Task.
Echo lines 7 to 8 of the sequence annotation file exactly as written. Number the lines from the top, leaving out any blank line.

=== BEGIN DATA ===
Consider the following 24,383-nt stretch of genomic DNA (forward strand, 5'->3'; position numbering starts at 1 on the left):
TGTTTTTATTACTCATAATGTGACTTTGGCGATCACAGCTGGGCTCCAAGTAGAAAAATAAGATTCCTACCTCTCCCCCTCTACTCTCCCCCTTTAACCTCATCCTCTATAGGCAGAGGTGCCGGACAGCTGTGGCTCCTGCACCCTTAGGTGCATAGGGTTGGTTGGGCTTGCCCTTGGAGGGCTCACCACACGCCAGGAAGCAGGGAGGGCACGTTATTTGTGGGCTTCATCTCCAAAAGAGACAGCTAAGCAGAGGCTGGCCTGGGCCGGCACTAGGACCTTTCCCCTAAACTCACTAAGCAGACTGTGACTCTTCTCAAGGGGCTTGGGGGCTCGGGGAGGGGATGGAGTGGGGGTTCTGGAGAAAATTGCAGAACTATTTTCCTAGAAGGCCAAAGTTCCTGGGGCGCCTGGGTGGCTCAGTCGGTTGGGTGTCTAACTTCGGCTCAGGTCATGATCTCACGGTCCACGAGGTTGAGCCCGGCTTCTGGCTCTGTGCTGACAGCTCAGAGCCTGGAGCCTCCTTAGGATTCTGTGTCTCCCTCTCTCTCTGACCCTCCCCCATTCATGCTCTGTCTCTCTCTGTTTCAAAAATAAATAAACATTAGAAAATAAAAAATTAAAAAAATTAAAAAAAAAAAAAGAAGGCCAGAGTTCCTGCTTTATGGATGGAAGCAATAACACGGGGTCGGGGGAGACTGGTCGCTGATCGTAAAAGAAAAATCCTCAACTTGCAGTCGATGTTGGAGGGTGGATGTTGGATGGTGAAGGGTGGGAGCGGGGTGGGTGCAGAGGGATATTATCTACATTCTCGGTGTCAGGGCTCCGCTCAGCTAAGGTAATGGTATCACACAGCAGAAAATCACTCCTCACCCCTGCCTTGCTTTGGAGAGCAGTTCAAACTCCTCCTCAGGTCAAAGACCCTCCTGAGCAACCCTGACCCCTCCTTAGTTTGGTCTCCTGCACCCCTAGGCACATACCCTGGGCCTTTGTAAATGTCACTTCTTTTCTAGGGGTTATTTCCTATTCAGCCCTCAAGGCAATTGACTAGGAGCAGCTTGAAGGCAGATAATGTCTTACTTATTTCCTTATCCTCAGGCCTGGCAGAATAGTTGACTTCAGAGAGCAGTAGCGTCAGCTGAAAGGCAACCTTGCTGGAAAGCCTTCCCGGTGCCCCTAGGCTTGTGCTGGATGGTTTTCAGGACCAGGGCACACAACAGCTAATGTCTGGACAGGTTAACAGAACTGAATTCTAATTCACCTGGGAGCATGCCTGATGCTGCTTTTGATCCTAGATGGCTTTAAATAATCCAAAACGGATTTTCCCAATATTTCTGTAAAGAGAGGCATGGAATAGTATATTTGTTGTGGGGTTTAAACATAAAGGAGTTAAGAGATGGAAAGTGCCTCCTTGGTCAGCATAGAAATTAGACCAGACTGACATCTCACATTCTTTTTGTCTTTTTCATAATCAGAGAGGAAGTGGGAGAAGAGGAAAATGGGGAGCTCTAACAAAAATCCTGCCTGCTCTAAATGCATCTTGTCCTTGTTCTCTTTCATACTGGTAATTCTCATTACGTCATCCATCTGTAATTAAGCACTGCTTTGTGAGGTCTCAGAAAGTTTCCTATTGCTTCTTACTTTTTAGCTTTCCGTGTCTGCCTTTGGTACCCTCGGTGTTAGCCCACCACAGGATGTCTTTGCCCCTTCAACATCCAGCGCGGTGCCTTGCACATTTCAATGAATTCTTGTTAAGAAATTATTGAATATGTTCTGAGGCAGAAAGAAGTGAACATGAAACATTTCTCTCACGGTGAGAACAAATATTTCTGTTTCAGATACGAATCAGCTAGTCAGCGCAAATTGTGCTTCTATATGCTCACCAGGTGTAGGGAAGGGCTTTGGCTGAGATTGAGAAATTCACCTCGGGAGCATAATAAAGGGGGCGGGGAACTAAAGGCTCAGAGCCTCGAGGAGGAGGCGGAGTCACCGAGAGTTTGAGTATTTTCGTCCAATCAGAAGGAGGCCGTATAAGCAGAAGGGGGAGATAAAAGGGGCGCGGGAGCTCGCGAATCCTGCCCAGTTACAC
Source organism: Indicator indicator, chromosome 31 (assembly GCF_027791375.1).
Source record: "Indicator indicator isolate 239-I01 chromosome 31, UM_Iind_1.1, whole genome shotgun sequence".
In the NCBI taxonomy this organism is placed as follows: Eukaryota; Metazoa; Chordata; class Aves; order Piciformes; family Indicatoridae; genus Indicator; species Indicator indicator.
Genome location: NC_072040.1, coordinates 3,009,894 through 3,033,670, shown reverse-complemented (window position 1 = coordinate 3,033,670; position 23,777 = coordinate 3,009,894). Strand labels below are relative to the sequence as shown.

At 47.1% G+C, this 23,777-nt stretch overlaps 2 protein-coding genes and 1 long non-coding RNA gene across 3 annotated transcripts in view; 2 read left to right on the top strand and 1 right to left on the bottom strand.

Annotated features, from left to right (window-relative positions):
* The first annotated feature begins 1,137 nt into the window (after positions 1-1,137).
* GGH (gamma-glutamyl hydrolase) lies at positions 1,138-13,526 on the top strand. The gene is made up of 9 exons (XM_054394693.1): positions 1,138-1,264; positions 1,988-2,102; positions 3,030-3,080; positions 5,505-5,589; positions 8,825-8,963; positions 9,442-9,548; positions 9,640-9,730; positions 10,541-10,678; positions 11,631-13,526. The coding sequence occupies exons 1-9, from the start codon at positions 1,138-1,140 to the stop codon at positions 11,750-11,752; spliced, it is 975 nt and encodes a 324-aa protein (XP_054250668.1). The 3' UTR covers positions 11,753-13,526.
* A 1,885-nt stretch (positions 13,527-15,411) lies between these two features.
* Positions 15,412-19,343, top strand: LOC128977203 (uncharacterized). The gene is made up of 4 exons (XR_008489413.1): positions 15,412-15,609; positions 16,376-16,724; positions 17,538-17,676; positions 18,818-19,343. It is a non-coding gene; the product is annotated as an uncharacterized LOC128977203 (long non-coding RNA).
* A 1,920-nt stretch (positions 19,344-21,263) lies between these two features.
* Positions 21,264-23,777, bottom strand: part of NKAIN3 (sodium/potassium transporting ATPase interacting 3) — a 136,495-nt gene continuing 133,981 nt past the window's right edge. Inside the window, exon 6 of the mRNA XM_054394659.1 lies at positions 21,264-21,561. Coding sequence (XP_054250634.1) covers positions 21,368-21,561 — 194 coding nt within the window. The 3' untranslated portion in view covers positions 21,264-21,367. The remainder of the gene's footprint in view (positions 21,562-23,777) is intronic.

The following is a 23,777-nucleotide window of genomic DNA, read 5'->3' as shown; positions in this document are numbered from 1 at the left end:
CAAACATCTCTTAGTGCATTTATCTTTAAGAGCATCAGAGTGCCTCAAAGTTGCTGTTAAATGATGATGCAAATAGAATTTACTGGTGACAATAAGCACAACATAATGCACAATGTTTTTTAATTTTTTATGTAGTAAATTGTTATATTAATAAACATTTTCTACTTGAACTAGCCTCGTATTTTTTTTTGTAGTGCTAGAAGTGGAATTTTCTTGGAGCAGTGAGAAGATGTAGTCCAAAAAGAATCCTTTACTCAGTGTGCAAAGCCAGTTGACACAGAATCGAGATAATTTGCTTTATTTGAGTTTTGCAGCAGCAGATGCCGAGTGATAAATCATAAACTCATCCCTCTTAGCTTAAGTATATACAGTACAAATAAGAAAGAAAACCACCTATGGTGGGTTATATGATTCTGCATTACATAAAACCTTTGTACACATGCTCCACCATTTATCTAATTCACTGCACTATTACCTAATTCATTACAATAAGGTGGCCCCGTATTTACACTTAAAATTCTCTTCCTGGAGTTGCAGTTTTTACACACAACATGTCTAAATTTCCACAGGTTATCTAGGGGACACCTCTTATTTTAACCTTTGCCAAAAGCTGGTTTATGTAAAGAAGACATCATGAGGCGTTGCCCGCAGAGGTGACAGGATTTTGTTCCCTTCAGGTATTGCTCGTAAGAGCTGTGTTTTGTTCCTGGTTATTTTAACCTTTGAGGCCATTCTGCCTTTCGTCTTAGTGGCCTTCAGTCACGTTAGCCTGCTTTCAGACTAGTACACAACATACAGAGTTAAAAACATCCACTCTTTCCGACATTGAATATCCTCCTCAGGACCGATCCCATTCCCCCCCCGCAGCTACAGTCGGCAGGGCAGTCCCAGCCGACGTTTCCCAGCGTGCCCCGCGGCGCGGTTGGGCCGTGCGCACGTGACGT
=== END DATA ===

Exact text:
At 47.1% G+C, this 23,777-nt stretch overlaps 2 protein-coding genes and 1 long non-coding RNA gene across 3 annotated transcripts in view; 2 read left to right on the top strand and 1 right to left on the bottom strand.

Annotated features, from left to right (window-relative positions):